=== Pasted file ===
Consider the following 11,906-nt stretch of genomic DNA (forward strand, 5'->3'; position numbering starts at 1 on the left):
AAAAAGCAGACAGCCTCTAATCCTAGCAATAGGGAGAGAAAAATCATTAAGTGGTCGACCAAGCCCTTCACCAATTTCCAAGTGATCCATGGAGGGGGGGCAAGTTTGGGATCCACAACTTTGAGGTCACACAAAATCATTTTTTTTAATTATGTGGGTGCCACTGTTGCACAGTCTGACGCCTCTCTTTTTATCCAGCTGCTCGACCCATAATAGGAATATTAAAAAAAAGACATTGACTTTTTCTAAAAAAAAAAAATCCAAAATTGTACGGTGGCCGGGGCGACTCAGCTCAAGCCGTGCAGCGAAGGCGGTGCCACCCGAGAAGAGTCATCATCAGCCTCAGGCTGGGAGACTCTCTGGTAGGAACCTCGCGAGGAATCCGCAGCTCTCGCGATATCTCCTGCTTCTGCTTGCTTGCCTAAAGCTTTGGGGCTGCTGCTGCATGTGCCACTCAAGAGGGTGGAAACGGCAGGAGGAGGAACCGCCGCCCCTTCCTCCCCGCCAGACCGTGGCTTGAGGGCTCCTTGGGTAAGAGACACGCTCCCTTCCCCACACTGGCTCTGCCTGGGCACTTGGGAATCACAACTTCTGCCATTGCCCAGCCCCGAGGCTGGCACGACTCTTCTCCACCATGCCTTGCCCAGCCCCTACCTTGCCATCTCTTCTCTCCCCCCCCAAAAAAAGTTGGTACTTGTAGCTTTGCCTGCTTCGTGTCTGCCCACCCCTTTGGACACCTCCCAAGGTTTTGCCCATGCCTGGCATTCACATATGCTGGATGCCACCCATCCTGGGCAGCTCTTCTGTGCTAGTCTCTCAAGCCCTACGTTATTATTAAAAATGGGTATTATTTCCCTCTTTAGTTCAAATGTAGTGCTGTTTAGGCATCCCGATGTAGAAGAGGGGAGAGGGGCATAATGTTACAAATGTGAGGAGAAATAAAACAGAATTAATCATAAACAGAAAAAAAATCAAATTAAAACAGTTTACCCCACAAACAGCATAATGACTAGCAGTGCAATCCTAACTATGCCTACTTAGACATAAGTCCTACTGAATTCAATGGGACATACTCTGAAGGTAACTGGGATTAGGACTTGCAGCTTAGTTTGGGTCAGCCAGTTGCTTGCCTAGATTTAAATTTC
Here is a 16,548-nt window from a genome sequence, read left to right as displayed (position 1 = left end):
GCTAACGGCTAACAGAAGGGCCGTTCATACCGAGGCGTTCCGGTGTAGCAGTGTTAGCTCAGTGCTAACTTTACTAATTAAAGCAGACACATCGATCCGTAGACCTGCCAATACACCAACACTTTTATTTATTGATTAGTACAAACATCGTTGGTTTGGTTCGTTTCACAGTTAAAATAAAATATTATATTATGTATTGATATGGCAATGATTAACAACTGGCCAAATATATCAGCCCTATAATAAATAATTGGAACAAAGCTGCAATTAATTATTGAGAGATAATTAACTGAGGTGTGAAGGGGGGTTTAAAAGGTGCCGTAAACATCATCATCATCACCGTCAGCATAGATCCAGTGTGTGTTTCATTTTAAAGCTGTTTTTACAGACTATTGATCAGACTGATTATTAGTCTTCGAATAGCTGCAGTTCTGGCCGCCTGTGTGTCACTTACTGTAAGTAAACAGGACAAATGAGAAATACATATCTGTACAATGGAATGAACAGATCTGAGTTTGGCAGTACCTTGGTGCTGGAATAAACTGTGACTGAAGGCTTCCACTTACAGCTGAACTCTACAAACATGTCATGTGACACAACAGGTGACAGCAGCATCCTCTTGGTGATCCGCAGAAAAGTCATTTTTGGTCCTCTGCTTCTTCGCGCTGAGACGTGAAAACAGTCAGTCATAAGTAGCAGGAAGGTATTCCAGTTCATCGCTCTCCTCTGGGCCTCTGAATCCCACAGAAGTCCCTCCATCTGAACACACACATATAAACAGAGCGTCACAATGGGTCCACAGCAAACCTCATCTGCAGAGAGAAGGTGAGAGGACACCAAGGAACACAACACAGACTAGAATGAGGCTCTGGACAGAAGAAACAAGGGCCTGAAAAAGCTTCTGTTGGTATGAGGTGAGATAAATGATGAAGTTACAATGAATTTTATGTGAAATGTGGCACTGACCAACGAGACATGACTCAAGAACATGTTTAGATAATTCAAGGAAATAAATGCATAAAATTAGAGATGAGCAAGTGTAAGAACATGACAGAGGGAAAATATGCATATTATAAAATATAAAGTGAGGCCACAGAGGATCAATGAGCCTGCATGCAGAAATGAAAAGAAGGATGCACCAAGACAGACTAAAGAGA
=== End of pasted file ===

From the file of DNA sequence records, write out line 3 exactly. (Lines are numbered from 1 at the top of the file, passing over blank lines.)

Here is a 16,548-nt window from a genome sequence, read left to right as displayed (position 1 = left end):